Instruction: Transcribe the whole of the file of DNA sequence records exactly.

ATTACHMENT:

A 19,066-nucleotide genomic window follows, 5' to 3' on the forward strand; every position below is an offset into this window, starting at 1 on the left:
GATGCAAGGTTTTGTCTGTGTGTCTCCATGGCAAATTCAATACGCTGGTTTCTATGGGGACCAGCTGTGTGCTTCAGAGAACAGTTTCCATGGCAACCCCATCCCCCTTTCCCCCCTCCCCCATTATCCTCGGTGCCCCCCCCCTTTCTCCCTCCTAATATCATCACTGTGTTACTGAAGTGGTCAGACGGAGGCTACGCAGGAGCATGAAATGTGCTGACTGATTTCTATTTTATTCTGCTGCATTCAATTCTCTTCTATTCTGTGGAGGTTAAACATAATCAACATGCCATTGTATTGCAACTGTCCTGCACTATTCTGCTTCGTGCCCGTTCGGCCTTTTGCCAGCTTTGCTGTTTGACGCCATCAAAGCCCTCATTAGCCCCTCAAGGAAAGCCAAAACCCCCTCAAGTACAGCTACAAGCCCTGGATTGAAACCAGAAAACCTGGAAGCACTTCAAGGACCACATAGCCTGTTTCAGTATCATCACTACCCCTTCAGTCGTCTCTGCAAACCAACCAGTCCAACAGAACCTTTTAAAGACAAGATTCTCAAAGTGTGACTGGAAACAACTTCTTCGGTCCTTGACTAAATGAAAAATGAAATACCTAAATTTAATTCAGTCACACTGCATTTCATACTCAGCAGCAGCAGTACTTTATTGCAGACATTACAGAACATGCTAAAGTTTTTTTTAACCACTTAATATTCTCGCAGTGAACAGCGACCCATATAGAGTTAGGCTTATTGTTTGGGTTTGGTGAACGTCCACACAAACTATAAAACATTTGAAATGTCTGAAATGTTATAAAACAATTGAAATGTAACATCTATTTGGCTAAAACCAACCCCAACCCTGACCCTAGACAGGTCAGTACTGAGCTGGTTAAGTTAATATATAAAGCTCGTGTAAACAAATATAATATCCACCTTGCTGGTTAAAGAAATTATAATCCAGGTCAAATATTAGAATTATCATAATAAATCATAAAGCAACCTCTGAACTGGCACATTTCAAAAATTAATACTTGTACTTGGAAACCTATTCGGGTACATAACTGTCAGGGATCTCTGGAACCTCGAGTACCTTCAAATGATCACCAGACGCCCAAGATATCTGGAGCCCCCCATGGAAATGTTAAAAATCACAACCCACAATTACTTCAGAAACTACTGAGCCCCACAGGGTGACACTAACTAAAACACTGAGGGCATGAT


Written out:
A 19,066-nucleotide genomic window follows, 5' to 3' on the forward strand; every position below is an offset into this window, starting at 1 on the left:
GATGCAAGGTTTTGTCTGTGTGTCTCCATGGCAAATTCAATACGCTGGTTTCTATGGGGACCAGCTGTGTGCTTCAGAGAACAGTTTCCATGGCAACCCCATCCCCCTTTCCCCCCTCCCCCATTATCCTCGGTGCCCCCCCCCTTTCTCCCTCCTAATATCATCACTGTGTTACTGAAGTGGTCAGACGGAGGCTACGCAGGAGCATGAAATGTGCTGACTGATTTCTATTTTATTCTGCTGCATTCAATTCTCTTCTATTCTGTGGAGGTTAAACATAATCAACATGCCATTGTATTGCAACTGTCCTGCACTATTCTGCTTCGTGCCCGTTCGGCCTTTTGCCAGCTTTGCTGTTTGACGCCATCAAAGCCCTCATTAGCCCCTCAAGGAAAGCCAAAACCCCCTCAAGTACAGCTACAAGCCCTGGATTGAAACCAGAAAACCTGGAAGCACTTCAAGGACCACATAGCCTGTTTCAGTATCATCACTACCCCTTCAGTCGTCTCTGCAAACCAACCAGTCCAACAGAACCTTTTAAAGACAAGATTCTCAAAGTGTGACTGGAAACAACTTCTTCGGTCCTTGACTAAATGAAAAATGAAATACCTAAATTTAATTCAGTCACACTGCATTTCATACTCAGCAGCAGCAGTACTTTATTGCAGACATTACAGAACATGCTAAAGTTTTTTTTAACCACTTAATATTCTCGCAGTGAACAGCGACCCATATAGAGTTAGGCTTATTGTTTGGGTTTGGTGAACGTCCACACAAACTATAAAACATTTGAAATGTCTGAAATGTTATAAAACAATTGAAATGTAACATCTATTTGGCTAAAACCAACCCCAACCCTGACCCTAGACAGGTCAGTACTGAGCTGGTTAAGTTAATATATAAAGCTCGTGTAAACAAATATAATATCCACCTTGCTGGTTAAAGAAATTATAATCCAGGTCAAATATTAGAATTATCATAATAAATCATAAAGCAACCTCTGAACTGGCACATTTCAAAAATTAATACTTGTACTTGGAAACCTATTCGGGTACATAACTGTCAGGGATCTCTGGAACCTCGAGTACCTTCAAATGATCACCAGACGCCCAAGATATCTGGAGCCCCCCATGGAAATGTTAAAAATCACAACCCACAATTACTTCAGAAACTACTGAGCCCCACAGGGTGACACTAACTAAAACACTGAGGGCATGAT